8. #8
    Framebuilder
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    Quote Originally Posted by MassiveD View Post
    That bike was probably the most lightly bonded structure I have ever seen. One can make anything for a show, but it would be cool to know it actually worked and had done 50 000 road miles since. Cause we are all wasting time with brazing if all it takes is a little epoxy. I've been building with epoxy for over 30 years, and that structure was news to me.
    Youre not seeing the whole "lug" there is/was a lot of surface area to bond to on the inside of the tube as well.

  9. #9
    Decrepit Member Scooper's Avatar
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    What's your goal, Mike? Is it having the aesthetics of lugs and lightness and corrosion resistance of titanium? If so, a 61cm stainless steel silver brazed lugged frame will weigh a competitive 1650 grams and offer reasonably high corrosion resistance. There are now thousands of them on the road and the vast majority of their owners are very pleased.
    - Stan

  10. #10
    coprolite fietsbob's Avatar
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    Yea, Bruce Gordon made Titanium lugs to join Carbon Fiber Tubes..

    takes it to the 'bike porn' shows for hand made bike builders.

    you can buy the carbon tubes ..

    graf tech was doing that earlier..
    Last edited by fietsbob; 01-24-13 at 06:32 PM.

  11. #11
    Senior Member trescojones's Avatar
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    My 20 cents worth. Brazing/soldering titanium is an aerospace research topic. It can be done with silver/copper/aluminium filler like incusil ABA,VH720 and others, or very precious and expensive metals but it seems no ones sure about long term corrosion resistance of the filler material. The lugs would need to be titanium and it would have to be done under inert gas. I have thought about building one, getting some ti lugs machined but its not going to be easy, fast, or soon.
    Steel tubes would be as light, particularly if you go for new, fancy heat treated pipes like columbus niobium SL, KVA MS2 or true temper platinum/VHT. Its moved on a bit since 531 special lightweight etc. Oversizing means more metal. As other folks have pointeed out, bonding to lugs intended for brazing/soldering doesn't have enough surface area to work because resins are nothing like as strong and therefore need more surface, this makes the lug longer and changes the bikes feel a lot, people who owned raleigh techniums out of ti and other materials said they sort of all rode the same. At least with bonding the lugs can be aluminium which is much easier to machine.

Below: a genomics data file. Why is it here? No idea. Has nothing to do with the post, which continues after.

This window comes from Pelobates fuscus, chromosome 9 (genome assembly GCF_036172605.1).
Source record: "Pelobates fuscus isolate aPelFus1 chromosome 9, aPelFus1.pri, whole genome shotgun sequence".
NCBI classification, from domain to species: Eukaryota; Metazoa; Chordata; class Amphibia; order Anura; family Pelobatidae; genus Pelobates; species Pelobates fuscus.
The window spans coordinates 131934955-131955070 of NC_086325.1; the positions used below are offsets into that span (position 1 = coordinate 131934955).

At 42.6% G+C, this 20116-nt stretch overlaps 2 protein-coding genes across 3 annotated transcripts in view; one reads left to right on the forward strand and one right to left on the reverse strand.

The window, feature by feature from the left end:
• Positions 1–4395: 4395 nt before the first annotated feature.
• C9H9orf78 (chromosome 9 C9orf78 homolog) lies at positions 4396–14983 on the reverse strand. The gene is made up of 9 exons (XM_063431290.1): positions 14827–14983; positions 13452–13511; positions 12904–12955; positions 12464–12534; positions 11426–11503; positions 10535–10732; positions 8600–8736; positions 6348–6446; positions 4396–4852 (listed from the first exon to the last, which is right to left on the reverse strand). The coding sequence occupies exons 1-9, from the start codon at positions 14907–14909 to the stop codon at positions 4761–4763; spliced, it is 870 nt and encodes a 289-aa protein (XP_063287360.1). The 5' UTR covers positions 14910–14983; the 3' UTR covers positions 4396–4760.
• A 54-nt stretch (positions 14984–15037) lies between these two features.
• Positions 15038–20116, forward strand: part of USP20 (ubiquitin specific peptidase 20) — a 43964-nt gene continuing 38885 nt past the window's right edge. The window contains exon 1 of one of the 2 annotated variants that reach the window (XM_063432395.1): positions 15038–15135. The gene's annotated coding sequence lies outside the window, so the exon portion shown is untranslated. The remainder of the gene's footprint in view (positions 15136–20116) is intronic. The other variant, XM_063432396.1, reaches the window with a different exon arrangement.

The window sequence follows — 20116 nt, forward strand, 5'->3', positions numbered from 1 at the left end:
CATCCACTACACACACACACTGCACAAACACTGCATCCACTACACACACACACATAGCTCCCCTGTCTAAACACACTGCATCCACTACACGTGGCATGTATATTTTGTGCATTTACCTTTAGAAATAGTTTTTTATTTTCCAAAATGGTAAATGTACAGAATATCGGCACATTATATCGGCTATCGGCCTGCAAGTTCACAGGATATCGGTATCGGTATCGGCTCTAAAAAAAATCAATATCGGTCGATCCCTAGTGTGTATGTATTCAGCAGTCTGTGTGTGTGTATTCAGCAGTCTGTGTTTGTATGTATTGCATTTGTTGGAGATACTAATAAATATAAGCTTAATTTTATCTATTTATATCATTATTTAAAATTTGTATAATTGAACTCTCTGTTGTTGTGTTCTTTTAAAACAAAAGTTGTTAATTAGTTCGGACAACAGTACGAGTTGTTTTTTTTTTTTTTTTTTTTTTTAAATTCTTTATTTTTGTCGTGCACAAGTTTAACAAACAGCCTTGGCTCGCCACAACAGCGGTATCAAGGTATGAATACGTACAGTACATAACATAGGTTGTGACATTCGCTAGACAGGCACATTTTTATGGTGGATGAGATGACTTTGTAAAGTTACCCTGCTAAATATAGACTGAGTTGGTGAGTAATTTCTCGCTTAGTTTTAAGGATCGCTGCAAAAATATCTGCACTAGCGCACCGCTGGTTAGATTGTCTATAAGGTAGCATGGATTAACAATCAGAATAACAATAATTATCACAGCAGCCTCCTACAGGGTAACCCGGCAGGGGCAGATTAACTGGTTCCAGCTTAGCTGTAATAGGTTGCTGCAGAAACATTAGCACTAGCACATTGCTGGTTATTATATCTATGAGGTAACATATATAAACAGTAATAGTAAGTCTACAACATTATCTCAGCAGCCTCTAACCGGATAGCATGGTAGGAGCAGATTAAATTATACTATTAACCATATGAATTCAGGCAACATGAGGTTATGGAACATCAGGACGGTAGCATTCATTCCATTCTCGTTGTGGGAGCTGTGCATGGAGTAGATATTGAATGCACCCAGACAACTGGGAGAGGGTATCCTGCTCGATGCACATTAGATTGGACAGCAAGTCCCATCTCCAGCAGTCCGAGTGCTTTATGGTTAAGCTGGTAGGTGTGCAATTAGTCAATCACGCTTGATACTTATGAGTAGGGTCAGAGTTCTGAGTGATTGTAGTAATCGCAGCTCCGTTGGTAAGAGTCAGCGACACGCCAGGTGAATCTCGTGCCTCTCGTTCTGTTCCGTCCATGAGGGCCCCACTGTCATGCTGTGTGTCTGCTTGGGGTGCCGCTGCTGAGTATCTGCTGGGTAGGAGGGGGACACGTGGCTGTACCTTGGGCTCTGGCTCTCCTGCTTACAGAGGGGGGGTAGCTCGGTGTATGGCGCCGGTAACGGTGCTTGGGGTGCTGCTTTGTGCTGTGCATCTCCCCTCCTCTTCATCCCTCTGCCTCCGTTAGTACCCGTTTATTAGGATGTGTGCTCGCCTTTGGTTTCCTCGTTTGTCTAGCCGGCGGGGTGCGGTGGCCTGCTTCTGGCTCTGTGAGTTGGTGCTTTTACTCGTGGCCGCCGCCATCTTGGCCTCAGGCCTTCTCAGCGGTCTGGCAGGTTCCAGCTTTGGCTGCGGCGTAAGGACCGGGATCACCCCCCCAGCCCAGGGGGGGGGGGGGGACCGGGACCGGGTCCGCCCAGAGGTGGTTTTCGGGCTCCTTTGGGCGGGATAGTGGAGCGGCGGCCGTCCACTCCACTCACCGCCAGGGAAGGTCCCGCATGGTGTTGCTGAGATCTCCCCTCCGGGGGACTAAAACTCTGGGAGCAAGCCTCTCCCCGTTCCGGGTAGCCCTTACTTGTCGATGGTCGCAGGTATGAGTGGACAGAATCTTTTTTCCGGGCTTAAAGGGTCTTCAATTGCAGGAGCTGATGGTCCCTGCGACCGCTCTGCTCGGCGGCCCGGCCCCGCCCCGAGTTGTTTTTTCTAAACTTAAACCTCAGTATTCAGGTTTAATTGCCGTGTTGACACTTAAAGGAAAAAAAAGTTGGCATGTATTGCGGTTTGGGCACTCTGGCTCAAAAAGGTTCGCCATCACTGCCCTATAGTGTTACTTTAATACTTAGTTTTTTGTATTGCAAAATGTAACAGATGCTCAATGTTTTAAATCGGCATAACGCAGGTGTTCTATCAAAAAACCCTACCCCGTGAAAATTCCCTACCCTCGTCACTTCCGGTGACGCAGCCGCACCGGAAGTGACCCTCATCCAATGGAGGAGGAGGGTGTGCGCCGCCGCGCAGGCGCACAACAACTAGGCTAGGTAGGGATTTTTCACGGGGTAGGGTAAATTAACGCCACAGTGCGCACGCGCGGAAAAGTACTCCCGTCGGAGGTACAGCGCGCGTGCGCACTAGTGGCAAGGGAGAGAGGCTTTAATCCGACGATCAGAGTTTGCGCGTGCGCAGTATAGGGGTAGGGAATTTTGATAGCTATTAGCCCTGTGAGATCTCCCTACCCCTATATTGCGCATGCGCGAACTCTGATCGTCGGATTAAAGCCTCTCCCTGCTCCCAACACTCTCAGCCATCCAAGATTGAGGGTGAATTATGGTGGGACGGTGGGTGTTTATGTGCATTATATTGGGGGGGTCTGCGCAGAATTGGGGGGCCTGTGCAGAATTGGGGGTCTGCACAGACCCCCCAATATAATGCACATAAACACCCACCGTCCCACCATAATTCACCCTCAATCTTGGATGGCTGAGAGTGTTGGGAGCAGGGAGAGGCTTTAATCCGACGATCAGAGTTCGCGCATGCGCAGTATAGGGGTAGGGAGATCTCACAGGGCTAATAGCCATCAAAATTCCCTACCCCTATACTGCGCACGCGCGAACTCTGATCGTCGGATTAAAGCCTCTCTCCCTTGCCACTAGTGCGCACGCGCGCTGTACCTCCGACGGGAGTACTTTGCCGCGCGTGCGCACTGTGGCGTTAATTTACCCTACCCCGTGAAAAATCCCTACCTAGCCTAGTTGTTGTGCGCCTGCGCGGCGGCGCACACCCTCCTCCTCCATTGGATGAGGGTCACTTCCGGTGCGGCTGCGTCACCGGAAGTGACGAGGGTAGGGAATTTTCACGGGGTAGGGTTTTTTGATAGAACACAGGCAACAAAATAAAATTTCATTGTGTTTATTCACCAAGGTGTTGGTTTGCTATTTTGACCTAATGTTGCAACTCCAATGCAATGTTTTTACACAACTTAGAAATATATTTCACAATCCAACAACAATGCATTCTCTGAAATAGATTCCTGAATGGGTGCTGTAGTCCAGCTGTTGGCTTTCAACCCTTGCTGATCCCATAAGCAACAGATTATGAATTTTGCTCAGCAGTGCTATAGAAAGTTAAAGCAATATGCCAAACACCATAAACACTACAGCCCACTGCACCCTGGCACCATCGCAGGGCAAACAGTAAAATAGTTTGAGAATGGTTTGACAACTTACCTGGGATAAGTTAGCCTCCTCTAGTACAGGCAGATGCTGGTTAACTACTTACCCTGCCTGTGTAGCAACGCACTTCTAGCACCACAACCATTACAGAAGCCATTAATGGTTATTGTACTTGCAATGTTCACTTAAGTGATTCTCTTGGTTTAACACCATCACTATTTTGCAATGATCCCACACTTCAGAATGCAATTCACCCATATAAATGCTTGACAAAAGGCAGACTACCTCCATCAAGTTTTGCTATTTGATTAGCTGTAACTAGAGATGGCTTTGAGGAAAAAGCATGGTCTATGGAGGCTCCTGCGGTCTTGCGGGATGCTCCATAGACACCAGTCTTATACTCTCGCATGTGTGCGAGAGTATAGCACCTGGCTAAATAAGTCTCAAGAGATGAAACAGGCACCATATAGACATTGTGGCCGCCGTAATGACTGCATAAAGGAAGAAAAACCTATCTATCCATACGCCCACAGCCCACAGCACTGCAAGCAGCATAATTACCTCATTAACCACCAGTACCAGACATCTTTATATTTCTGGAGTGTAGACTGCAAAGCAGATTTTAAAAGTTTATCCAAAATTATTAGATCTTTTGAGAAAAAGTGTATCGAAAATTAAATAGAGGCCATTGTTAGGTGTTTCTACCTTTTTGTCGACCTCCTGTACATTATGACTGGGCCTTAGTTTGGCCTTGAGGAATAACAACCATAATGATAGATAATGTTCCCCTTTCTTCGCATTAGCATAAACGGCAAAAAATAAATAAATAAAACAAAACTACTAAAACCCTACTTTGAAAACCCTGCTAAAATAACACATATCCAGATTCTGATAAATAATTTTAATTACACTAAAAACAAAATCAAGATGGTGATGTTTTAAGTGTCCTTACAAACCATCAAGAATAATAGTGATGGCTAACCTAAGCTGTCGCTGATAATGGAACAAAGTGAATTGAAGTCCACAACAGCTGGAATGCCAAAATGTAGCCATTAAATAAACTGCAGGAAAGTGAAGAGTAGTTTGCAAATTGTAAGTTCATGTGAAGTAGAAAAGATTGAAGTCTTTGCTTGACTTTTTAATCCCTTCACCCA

Last edited by trescojones; 01-24-13 at 07:27 PM.

  12. #12
    Randomhead
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    IIRC, Bruce Gordon said he would never build another one because it was so much work. That was one data point I was using when I said a framebuilder would be foolish to build one

  13. #13
    Senior Member
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    i happen to own a '95 model custom TI/steel lugged and bonded frame. top, down, seat and head tubes are TI, rear triangle is 753 reynolds. it was made in Newark Ohio by Franklin Frames. as mentioned the lugs are custom designed to maximize surface area for the bonding. they were probably part of the TI tube/lug set bought by the builder for the frame.

    despite looking good and getting some attention, etc, it's NOT my favorite bike. too flexy, not the builders fault...

    BTW, after about 30,000 miles (not to mention fifteen years) i recently had it rebonded due to a creak in the bottom bracket area. the builder did it gratis. nice of him i thought.

  14. #14
    coprolite fietsbob's Avatar
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    If course you can put lug looking ends on the frame tubes , and then Tig them together , for the Look..

    Maybe as someone elsewhere got a Ti Frame and wondered where the stiffness went,

    doubled tube thicknesses and gussets will stiffen things up a Bit ..